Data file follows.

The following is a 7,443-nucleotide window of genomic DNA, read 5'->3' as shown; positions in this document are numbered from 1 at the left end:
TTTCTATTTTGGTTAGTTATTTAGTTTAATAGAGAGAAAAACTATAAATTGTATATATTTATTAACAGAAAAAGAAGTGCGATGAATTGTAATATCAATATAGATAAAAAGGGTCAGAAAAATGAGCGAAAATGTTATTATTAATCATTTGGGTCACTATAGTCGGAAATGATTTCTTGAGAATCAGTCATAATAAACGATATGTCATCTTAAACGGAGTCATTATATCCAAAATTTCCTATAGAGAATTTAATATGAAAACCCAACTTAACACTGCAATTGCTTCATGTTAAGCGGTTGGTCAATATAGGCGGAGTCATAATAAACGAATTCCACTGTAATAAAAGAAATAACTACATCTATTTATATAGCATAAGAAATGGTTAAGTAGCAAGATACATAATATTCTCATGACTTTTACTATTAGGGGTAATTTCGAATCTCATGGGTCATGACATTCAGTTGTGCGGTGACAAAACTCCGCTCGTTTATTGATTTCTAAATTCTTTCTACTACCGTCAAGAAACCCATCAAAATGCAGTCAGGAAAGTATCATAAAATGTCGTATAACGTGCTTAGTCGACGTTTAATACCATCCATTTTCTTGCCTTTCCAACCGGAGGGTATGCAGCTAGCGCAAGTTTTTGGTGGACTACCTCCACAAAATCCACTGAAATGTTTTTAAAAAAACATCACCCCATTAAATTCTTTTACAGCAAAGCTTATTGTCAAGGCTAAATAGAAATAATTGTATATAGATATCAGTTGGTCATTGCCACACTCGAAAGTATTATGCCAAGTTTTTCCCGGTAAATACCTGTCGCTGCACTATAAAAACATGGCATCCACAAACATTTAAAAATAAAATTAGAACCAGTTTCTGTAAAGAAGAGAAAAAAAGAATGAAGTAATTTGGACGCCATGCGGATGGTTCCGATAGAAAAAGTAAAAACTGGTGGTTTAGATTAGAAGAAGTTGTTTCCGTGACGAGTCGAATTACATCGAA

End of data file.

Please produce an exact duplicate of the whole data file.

The following is a 7,443-nucleotide window of genomic DNA, read 5'->3' as shown; positions in this document are numbered from 1 at the left end:
TTTCTATTTTGGTTAGTTATTTAGTTTAATAGAGAGAAAAACTATAAATTGTATATATTTATTAACAGAAAAAGAAGTGCGATGAATTGTAATATCAATATAGATAAAAAGGGTCAGAAAAATGAGCGAAAATGTTATTATTAATCATTTGGGTCACTATAGTCGGAAATGATTTCTTGAGAATCAGTCATAATAAACGATATGTCATCTTAAACGGAGTCATTATATCCAAAATTTCCTATAGAGAATTTAATATGAAAACCCAACTTAACACTGCAATTGCTTCATGTTAAGCGGTTGGTCAATATAGGCGGAGTCATAATAAACGAATTCCACTGTAATAAAAGAAATAACTACATCTATTTATATAGCATAAGAAATGGTTAAGTAGCAAGATACATAATATTCTCATGACTTTTACTATTAGGGGTAATTTCGAATCTCATGGGTCATGACATTCAGTTGTGCGGTGACAAAACTCCGCTCGTTTATTGATTTCTAAATTCTTTCTACTACCGTCAAGAAACCCATCAAAATGCAGTCAGGAAAGTATCATAAAATGTCGTATAACGTGCTTAGTCGACGTTTAATACCATCCATTTTCTTGCCTTTCCAACCGGAGGGTATGCAGCTAGCGCAAGTTTTTGGTGGACTACCTCCACAAAATCCACTGAAATGTTTTTAAAAAAACATCACCCCATTAAATTCTTTTACAGCAAAGCTTATTGTCAAGGCTAAATAGAAATAATTGTATATAGATATCAGTTGGTCATTGCCACACTCGAAAGTATTATGCCAAGTTTTTCCCGGTAAATACCTGTCGCTGCACTATAAAAACATGGCATCCACAAACATTTAAAAATAAAATTAGAACCAGTTTCTGTAAAGAAGAGAAAAAAAGAATGAAGTAATTTGGACGCCATGCGGATGGTTCCGATAGAAAAAGTAAAAACTGGTGGTTTAGATTAGAAGAAGTTGTTTCCGTGACGAGTCGAATTACATCGAA